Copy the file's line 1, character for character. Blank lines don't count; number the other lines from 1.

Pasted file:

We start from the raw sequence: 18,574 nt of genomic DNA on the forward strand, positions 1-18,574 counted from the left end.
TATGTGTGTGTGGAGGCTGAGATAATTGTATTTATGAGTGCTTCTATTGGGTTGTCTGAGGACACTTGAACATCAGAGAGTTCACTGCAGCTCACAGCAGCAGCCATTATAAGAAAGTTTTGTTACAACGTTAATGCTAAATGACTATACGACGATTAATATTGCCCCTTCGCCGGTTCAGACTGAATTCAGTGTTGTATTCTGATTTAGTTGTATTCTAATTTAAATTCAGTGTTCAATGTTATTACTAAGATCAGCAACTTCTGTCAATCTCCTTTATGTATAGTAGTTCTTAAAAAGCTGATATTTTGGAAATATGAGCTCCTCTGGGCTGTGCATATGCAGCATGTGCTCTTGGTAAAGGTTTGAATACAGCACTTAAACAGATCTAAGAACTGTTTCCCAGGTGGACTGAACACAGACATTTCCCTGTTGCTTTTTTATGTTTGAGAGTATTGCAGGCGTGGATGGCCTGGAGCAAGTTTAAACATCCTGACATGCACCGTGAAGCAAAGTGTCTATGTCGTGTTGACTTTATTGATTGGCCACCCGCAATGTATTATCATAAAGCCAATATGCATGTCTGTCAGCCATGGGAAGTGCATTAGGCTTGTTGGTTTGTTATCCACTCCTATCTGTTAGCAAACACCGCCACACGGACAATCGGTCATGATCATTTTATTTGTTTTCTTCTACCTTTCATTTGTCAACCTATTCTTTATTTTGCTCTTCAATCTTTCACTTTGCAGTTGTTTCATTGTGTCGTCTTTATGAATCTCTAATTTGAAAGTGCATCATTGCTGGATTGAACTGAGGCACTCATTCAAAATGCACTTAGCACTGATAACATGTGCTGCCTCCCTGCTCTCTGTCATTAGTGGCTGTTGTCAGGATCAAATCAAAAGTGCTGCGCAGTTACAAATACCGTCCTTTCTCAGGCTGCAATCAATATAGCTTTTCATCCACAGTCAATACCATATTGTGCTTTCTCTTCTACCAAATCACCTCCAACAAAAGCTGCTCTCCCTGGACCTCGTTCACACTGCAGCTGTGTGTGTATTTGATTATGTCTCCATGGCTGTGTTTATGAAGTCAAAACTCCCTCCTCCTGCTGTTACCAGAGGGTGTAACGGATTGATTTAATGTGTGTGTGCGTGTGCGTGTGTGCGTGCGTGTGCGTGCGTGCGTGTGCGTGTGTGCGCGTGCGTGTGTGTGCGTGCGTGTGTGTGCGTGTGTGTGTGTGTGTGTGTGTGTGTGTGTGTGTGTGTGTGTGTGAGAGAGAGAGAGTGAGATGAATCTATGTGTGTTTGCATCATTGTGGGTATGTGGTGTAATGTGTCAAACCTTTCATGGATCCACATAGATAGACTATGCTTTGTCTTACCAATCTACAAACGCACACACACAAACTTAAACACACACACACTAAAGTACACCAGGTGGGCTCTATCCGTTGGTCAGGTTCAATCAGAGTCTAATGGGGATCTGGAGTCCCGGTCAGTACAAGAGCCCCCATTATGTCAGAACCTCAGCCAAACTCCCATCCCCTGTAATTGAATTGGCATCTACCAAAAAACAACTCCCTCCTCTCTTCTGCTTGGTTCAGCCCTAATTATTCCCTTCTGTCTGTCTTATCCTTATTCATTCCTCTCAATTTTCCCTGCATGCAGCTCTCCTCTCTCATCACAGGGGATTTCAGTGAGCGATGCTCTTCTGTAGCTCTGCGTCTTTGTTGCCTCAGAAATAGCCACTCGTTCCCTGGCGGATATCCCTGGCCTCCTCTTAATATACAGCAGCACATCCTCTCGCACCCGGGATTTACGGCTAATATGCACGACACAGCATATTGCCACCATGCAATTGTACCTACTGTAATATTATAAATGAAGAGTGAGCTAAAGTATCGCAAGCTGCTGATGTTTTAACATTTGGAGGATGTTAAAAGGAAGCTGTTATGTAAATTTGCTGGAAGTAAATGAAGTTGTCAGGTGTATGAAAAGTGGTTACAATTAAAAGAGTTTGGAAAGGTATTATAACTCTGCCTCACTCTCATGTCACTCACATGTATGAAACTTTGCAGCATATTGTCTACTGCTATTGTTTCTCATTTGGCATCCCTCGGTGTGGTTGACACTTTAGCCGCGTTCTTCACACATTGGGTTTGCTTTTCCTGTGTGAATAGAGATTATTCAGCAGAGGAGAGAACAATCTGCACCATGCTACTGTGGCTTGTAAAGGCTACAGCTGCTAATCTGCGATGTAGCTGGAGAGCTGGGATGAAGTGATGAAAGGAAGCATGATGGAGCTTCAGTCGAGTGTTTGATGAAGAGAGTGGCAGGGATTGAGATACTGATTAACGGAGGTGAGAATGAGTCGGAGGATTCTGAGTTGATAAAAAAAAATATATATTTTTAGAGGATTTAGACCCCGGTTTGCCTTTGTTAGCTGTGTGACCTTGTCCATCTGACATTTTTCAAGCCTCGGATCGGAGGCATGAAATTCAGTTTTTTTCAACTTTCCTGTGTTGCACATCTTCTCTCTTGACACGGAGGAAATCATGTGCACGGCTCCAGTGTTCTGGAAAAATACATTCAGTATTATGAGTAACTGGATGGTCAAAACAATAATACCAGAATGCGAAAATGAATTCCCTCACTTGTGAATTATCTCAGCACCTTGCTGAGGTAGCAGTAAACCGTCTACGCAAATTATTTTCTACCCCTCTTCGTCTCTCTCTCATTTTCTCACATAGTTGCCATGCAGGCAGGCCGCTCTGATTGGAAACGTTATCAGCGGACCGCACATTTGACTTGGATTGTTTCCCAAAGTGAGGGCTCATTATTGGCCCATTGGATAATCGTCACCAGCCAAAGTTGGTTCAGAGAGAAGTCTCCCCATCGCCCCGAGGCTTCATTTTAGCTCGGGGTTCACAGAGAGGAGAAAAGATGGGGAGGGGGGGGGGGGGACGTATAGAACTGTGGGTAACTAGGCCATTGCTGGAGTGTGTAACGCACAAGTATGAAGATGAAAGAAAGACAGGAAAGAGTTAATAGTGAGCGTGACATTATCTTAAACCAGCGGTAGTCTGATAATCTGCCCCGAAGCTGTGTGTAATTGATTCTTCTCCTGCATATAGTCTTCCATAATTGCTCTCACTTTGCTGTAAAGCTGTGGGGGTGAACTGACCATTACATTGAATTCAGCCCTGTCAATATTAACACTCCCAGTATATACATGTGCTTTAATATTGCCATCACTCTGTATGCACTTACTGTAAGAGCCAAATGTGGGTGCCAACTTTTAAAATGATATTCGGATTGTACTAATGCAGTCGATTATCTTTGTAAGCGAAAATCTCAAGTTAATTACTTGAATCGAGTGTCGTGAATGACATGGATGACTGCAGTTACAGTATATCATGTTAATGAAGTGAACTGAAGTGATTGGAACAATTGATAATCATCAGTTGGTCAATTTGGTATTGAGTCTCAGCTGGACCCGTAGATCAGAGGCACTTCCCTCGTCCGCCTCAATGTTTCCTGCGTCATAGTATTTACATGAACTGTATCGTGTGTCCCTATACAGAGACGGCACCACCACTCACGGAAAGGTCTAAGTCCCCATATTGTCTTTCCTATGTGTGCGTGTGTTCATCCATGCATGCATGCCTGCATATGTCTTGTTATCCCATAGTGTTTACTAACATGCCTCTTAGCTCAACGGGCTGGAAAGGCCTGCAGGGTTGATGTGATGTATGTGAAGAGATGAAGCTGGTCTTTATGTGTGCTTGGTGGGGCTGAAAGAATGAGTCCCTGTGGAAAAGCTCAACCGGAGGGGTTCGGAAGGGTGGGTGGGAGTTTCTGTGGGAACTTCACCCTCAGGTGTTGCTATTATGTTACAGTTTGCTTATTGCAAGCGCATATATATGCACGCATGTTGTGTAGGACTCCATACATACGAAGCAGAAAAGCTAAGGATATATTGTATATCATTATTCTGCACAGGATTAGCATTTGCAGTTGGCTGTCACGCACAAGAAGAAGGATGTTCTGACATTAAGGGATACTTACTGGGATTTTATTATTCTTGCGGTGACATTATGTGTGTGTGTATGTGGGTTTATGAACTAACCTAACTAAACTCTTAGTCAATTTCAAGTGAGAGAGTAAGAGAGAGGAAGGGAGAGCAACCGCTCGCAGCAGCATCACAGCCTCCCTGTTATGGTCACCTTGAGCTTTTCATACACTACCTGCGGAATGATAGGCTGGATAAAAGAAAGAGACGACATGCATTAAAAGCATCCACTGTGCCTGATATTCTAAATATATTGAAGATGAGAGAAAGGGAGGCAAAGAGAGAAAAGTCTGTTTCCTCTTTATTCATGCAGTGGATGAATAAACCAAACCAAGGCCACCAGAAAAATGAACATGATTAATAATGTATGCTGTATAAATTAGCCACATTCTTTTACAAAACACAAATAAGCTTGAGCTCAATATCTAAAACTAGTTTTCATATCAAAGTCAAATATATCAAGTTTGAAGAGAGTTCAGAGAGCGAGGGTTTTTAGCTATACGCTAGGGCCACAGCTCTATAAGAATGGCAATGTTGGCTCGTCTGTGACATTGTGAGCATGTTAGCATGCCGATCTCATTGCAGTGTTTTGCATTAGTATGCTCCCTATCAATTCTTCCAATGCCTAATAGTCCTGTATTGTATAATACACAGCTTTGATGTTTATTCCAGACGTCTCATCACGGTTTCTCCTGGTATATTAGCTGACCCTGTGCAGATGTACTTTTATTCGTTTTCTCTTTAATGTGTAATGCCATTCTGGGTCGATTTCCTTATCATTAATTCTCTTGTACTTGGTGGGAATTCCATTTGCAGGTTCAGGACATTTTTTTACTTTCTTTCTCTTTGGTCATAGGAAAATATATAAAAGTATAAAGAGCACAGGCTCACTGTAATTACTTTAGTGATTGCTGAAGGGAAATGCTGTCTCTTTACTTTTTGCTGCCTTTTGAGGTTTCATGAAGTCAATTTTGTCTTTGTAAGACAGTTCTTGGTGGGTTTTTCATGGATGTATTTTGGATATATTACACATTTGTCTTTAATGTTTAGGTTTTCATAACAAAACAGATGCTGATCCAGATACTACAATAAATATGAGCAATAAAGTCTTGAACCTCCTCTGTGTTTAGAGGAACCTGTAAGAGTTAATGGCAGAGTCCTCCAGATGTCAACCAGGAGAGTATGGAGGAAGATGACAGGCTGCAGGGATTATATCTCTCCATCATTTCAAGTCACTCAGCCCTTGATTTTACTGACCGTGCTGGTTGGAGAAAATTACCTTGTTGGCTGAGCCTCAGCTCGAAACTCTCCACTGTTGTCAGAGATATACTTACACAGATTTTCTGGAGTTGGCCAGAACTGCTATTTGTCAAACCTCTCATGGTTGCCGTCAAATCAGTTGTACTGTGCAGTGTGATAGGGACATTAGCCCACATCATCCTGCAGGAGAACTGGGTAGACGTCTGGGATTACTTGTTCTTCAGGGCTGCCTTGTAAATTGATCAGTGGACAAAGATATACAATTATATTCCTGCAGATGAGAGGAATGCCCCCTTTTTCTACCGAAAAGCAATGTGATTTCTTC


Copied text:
We start from the raw sequence: 18,574 nt of genomic DNA on the forward strand, positions 1-18,574 counted from the left end.